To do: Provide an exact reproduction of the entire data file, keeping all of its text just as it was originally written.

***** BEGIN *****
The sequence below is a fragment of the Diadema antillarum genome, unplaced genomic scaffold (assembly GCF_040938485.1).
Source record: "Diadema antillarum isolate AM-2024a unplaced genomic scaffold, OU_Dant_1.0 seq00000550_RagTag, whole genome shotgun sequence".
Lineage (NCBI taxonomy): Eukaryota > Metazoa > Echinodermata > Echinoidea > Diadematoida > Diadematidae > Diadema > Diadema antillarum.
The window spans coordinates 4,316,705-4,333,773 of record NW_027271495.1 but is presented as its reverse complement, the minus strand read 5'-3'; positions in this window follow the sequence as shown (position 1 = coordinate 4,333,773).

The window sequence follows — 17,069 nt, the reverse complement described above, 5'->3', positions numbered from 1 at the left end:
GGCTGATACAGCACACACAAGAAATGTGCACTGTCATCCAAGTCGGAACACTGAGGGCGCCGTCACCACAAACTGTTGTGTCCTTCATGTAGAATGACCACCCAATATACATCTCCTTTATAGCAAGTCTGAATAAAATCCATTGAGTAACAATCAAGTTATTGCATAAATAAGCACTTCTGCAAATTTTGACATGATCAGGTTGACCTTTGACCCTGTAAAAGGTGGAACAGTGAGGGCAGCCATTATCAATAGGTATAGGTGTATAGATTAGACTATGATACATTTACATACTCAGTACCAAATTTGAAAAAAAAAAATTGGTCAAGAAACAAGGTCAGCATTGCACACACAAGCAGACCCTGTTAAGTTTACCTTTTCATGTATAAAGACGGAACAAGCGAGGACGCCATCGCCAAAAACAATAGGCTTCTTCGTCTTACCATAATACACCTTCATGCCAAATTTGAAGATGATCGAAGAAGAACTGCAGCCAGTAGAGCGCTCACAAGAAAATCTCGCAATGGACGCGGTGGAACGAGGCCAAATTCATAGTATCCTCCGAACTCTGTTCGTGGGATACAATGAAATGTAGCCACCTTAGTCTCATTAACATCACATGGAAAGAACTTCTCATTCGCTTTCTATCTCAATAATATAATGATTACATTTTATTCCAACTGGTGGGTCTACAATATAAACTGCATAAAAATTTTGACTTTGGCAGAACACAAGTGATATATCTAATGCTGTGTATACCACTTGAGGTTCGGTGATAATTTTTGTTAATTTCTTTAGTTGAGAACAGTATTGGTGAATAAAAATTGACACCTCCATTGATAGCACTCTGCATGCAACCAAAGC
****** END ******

The sequence below is a fragment of the Diadema antillarum genome, unplaced genomic scaffold (assembly GCF_040938485.1).
Source record: "Diadema antillarum isolate AM-2024a unplaced genomic scaffold, OU_Dant_1.0 seq00000550_RagTag, whole genome shotgun sequence".
Lineage (NCBI taxonomy): Eukaryota > Metazoa > Echinodermata > Echinoidea > Diadematoida > Diadematidae > Diadema > Diadema antillarum.
The window spans coordinates 4,316,705-4,333,773 of record NW_027271495.1 but is presented as its reverse complement, the minus strand read 5'-3'; positions in this window follow the sequence as shown (position 1 = coordinate 4,333,773).

The window sequence follows — 17,069 nt, the reverse complement described above, 5'->3', positions numbered from 1 at the left end:
GGCTGATACAGCACACACAAGAAATGTGCACTGTCATCCAAGTCGGAACACTGAGGGCGCCGTCACCACAAACTGTTGTGTCCTTCATGTAGAATGACCACCCAATATACATCTCCTTTATAGCAAGTCTGAATAAAATCCATTGAGTAACAATCAAGTTATTGCATAAATAAGCACTTCTGCAAATTTTGACATGATCAGGTTGACCTTTGACCCTGTAAAAGGTGGAACAGTGAGGGCAGCCATTATCAATAGGTATAGGTGTATAGATTAGACTATGATACATTTACATACTCAGTACCAAATTTGAAAAAAAAAAATTGGTCAAGAAACAAGGTCAGCATTGCACACACAAGCAGACCCTGTTAAGTTTACCTTTTCATGTATAAAGACGGAACAAGCGAGGACGCCATCGCCAAAAACAATAGGCTTCTTCGTCTTACCATAATACACCTTCATGCCAAATTTGAAGATGATCGAAGAAGAACTGCAGCCAGTAGAGCGCTCACAAGAAAATCTCGCAATGGACGCGGTGGAACGAGGCCAAATTCATAGTATCCTCCGAACTCTGTTCGTGGGATACAATGAAATGTAGCCACCTTAGTCTCATTAACATCACATGGAAAGAACTTCTCATTCGCTTTCTATCTCAATAATATAATGATTACATTTTATTCCAACTGGTGGGTCTACAATATAAACTGCATAAAAATTTTGACTTTGGCAGAACACAAGTGATATATCTAATGCTGTGTATACCACTTGAGGTTCGGTGATAATTTTTGTTAATTTCTTTAGTTGAGAACAGTATTGGTGAATAAAAATTGACACCTCCATTGATAGCACTCTGCATGCAACCAAAGC